Brexit transition 'not a given', EU's Barnier warns

Brexit transition 'not a given', EU's Barnier warns

AFP / File / Daniel LEAL-OLIVAS
Britain will leave the European Union on March 29, 2019, almost three years after the referendum vote for Brexit
EU negotiator Michel Barnier warned Friday that plans for a post-Brexit transition period to ease the breadth of the split were at risk because of “substantial” disagreements with Britain. Barnier also rejected claims by his British counterpart David Davis that had been “discourteous” by a clause in a draft treaty.
“If these disagreements persist, the transition is not a given,” Barnier told a news conference in Brussels after a round of Brexit talks with British negotiators. “To be frank I am surprised by these disagreements.” Davis hit back at Barnier, adding it was “surprising” the Frenchman was “unclear” about London’s position after a week of what he called intense work. Britain hopes to agree on an EU summit next month on a transition period of two years after it leaves the European Union in 2019. During this period, Britain will still follow the decision-making power. Barnier said deep divisions remained on citizens’ rights for EU migrants moving to Britain during the transition, as well as the UK’s ability to object to new EU laws passed during the phase. There was also a row in the United States, which the EU says should last from Brexit Day on March 29, 2019 to December 31, 2020. – ‘Fundamental contradiction’ – The Brexit transition is aimed at giving citizens, businesses and public services time to get the most out of the EU-UK trade deal. Barnier added that he “was not talking about a threat” but “it would be a problem, I hope we would be able to resolve the disagreements in the next round of talks.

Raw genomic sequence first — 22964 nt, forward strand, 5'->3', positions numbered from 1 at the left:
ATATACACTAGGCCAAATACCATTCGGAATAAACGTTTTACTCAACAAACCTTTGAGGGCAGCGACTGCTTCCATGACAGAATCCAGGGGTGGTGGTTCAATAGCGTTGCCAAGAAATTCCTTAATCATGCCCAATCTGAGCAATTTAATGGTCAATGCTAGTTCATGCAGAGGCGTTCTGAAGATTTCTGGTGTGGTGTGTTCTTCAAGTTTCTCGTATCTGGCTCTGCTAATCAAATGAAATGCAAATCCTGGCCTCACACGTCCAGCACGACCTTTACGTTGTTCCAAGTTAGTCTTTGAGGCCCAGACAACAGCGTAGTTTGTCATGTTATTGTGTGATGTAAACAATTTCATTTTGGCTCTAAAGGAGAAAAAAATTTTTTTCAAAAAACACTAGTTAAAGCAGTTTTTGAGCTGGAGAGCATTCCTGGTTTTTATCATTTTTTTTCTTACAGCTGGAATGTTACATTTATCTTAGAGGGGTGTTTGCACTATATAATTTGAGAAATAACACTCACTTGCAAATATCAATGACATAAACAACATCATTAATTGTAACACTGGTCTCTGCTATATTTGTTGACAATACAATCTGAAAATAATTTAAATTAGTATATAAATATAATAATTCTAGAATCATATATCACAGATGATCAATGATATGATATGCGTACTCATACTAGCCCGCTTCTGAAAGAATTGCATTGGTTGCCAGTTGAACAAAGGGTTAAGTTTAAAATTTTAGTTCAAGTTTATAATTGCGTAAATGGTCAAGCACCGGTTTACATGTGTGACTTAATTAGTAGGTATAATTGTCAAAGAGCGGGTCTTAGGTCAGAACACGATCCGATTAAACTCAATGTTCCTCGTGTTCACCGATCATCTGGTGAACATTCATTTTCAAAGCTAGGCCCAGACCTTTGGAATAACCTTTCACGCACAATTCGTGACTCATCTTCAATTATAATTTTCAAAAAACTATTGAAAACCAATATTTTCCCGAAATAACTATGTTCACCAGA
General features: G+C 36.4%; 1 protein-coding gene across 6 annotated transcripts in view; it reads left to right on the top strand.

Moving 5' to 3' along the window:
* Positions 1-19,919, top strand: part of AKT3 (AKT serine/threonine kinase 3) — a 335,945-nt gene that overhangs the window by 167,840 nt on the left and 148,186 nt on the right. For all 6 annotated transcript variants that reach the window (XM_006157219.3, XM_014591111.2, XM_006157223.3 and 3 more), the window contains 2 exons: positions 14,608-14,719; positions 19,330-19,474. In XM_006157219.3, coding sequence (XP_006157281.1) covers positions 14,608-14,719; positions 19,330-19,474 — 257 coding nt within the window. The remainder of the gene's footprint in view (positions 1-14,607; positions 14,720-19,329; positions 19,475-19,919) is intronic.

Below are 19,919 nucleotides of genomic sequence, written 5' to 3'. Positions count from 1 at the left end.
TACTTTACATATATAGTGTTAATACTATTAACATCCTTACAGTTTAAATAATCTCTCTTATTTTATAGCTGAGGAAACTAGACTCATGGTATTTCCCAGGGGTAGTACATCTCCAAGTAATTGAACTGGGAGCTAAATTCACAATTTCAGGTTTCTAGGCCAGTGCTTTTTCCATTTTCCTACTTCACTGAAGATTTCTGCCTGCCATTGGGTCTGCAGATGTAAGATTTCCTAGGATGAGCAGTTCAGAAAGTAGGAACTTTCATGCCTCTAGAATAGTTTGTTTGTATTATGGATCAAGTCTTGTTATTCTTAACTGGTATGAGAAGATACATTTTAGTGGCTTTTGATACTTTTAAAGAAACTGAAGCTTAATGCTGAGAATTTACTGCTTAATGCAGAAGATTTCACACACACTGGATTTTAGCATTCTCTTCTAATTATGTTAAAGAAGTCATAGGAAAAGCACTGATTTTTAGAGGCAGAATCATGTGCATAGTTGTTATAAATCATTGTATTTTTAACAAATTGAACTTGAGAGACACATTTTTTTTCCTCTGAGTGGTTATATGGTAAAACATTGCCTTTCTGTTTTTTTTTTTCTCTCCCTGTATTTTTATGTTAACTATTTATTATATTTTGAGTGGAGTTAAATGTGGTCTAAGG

AFP / Emmanuel DUNAND
European Union chief Brexit negotiator Michel Barnier said there was “no desire to punish” Britain
The French minister was also criticized by Davis, who was not in Brussels, that the EU was acting in bad faith and had been “discourteous”. “There has been a slightest trace of a lack of courtesy or aggression,” Barnier said.
Barnier said that he did not understand the angry British reaction to a transitional agreement that contained swift sanctions for Britain if it breached the terms of the deal, including freezing its single market access. “There is no desire to punish,” Barnier said, adding that it was a standard for international agreements to have a “serious and effective” enforcement mechanism. A draft EU agreement published on Wednesday calls for the sanction to be sanctioned in the United States in which it would take too much to breach the rules of the EU’s top court. That could include reimposing tariffs or customs checks, both of which are eligible for membership of the EU internal market. But Davis criticized a “fundamental contradiction” in the commission approach. “One’s hand, he said,” the commission sees the need for a “resolve to resolve disputes” on the “UK’s push for reasonable safeguards to ensure our interests are protected.” Davis added: “It’s not possible to have it both ways.” – Irish border checks ‘unavoidable’ – This week’s talks also covered the thorny issue of Northern Ireland.

POOL / AFP / Steve Parsons
Brexit Minister David Davis has had a say in discourteous
Britain and the EU reached an interim deal in December – the financial settlement, the Irish border and the rights of EU citizens after Brexit. A goal of translating that into a proper legal agreement is especially difficult on the Northern Irish issue.
Barnier said it was “important to tell the truth” that border checks between Northern Ireland and Ireland would be “unavoidable” if it left the single market and the customs union. He added that the eventual deal would contain an emergency option which would be more important for the UK, but the UK would remain in “full alignment” with the EU on trade issues to ease the border impact. Northern Irish unionists and pro-Brexit lawmakers have already angrily rejected this. Britain and the EU in the future Barnier says a draft deal is needed by November so it can be ratified in time for Brexit.

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